I attended a week-long writing conference in Boston many years ago and an editor from The Atlantic Monthly informed us (as we hung on every word) to never submit a story that wasn’t written in third person and absolutely never send him a story that includes/involves/even hints at a dog. I was young(er) and thought this was just the beginning of many rules I would have to learn. But now when I go into a bookstore it seems every table has at least one book about dogs. Real life dog stories, how dogs show us what’s important in life, chicken soup for your dogs soul, etc. And they are not only selling, they are BEST selling. They are holy-crap-NY Times-best-selling. And, yes, you guessed it, most of them are written in first person.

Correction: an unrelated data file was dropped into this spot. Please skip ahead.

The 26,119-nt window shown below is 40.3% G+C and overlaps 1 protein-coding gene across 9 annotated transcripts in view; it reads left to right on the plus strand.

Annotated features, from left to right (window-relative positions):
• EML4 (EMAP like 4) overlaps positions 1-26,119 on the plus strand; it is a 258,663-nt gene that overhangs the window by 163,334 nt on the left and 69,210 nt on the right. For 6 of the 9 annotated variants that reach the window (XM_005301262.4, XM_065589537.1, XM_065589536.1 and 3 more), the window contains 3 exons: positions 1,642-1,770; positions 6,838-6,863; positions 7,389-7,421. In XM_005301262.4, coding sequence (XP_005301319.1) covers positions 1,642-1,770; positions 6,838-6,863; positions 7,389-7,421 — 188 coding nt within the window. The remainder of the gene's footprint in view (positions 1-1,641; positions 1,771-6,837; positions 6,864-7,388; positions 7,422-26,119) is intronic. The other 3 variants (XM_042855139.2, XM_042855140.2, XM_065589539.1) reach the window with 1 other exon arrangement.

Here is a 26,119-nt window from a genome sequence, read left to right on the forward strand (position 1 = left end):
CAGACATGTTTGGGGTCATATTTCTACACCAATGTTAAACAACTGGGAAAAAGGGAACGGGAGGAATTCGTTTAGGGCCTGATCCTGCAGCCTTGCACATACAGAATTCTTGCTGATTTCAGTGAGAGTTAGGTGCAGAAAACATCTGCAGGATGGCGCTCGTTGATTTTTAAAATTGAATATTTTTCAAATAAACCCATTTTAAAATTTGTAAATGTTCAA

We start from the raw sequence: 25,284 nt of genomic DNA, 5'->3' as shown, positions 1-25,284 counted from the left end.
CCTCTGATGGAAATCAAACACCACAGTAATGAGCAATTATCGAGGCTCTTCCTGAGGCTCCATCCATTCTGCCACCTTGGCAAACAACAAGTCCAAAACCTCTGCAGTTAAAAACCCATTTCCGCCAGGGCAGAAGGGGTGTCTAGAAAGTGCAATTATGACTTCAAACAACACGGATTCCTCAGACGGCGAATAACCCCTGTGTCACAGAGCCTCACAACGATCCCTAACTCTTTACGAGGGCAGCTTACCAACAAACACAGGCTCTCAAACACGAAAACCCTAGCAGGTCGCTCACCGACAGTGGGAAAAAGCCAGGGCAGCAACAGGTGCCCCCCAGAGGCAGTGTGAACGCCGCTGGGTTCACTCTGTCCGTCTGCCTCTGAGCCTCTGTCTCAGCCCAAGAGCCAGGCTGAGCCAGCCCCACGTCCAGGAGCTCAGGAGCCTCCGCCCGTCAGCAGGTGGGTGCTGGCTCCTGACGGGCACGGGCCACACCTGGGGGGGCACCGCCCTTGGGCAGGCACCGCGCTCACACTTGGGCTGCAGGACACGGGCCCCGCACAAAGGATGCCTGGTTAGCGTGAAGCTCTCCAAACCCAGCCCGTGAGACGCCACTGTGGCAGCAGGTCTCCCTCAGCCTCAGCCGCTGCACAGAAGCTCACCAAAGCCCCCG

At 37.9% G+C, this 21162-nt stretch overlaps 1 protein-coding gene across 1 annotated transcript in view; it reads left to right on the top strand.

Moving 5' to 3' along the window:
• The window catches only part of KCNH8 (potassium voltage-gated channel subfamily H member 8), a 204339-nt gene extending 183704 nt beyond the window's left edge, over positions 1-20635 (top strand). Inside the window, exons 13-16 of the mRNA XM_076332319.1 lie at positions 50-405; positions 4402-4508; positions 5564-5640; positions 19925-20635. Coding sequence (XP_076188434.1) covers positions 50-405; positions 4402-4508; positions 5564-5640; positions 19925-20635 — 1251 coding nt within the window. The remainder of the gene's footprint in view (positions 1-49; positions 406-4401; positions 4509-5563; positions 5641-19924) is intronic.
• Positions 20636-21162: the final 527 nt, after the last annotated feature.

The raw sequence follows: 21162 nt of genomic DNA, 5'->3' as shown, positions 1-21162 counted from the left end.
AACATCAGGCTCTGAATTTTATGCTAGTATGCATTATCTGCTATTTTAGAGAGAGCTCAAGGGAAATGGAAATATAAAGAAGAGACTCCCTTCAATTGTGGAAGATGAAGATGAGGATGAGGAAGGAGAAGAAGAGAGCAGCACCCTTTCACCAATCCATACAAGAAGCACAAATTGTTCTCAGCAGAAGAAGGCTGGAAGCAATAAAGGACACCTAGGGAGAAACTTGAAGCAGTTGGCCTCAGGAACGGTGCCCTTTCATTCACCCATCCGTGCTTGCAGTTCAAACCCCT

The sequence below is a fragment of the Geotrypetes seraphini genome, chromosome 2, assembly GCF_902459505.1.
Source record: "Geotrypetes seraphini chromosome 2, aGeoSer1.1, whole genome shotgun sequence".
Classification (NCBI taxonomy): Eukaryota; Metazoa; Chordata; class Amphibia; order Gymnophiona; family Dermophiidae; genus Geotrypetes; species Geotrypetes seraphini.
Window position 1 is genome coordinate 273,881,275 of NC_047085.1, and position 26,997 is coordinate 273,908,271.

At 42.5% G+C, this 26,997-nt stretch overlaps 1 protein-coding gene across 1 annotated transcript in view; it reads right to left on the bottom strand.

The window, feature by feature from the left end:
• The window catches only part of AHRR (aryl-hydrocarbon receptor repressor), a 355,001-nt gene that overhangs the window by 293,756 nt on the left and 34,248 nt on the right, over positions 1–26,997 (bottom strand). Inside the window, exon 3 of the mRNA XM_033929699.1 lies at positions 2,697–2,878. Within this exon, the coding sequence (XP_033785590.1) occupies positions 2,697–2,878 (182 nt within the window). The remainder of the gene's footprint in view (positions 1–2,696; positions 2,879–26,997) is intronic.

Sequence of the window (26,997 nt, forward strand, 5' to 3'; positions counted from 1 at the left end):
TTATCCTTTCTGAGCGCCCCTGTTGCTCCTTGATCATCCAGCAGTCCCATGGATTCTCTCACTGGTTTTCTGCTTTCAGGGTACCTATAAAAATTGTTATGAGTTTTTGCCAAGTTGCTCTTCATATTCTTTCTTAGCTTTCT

Now don’t get me wrong, I love dogs. Up until yesterday I had 3 of them. Yesterday I had to put the oldest down. She was 15 and having severe heart failure. She was practically skeletal and her cataract eyes were like two enormous glass moons floating in their sockets. The vet said it was the right thing to do but I don’t know. I felt like a killer. I wanted to rip out the syringe the minute the anesthesia filled her veins and scream the life back into her. I thought, my God, I’ll have to go through this with the other two. Then I thought, my parents are in their seventies and I’m going to have to go through this with them. And someday I was going to be old, with lousy breath and a failing heart and dependent on someone else to help me live or die. Which made me think of that jerky editor and his condescending rules and how even though I am a far cry from a Marley and Me kind of writer and I don’t want a single drop of chicken soup for my soul or anyone elses, I can write about any damn thing in any damn way I want as long as it sears your flesh to the bone and raises up ghosts and dreams and tears and blood and keeps you up through the night reading and falling into worlds upon worlds, and leaves you begging for more.